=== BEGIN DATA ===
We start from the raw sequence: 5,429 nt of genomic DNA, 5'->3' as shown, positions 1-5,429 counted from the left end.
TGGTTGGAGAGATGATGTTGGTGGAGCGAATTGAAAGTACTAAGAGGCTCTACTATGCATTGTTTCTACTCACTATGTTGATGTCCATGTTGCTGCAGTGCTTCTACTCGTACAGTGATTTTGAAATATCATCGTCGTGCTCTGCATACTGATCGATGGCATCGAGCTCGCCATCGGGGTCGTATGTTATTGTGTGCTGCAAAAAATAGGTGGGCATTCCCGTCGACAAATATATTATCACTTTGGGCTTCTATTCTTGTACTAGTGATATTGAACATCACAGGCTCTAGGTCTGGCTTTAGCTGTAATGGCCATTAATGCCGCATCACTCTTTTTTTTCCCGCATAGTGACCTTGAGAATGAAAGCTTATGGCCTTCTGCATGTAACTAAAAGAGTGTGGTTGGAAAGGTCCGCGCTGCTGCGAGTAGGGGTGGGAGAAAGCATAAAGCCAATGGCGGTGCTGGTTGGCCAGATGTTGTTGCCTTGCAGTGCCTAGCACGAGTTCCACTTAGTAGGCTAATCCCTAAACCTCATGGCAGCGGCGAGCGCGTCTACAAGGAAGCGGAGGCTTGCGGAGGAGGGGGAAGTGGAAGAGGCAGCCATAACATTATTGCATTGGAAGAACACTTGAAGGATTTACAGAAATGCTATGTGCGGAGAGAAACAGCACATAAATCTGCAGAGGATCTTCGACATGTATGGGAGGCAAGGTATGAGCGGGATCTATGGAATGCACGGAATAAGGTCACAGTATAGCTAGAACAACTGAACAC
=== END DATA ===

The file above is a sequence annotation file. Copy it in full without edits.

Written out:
We start from the raw sequence: 5,429 nt of genomic DNA, 5'->3' as shown, positions 1-5,429 counted from the left end.
TGGTTGGAGAGATGATGTTGGTGGAGCGAATTGAAAGTACTAAGAGGCTCTACTATGCATTGTTTCTACTCACTATGTTGATGTCCATGTTGCTGCAGTGCTTCTACTCGTACAGTGATTTTGAAATATCATCGTCGTGCTCTGCATACTGATCGATGGCATCGAGCTCGCCATCGGGGTCGTATGTTATTGTGTGCTGCAAAAAATAGGTGGGCATTCCCGTCGACAAATATATTATCACTTTGGGCTTCTATTCTTGTACTAGTGATATTGAACATCACAGGCTCTAGGTCTGGCTTTAGCTGTAATGGCCATTAATGCCGCATCACTCTTTTTTTTCCCGCATAGTGACCTTGAGAATGAAAGCTTATGGCCTTCTGCATGTAACTAAAAGAGTGTGGTTGGAAAGGTCCGCGCTGCTGCGAGTAGGGGTGGGAGAAAGCATAAAGCCAATGGCGGTGCTGGTTGGCCAGATGTTGTTGCCTTGCAGTGCCTAGCACGAGTTCCACTTAGTAGGCTAATCCCTAAACCTCATGGCAGCGGCGAGCGCGTCTACAAGGAAGCGGAGGCTTGCGGAGGAGGGGGAAGTGGAAGAGGCAGCCATAACATTATTGCATTGGAAGAACACTTGAAGGATTTACAGAAATGCTATGTGCGGAGAGAAACAGCACATAAATCTGCAGAGGATCTTCGACATGTATGGGAGGCAAGGTATGAGCGGGATCTATGGAATGCACGGAATAAGGTCACAGTATAGCTAGAACAACTGAACAC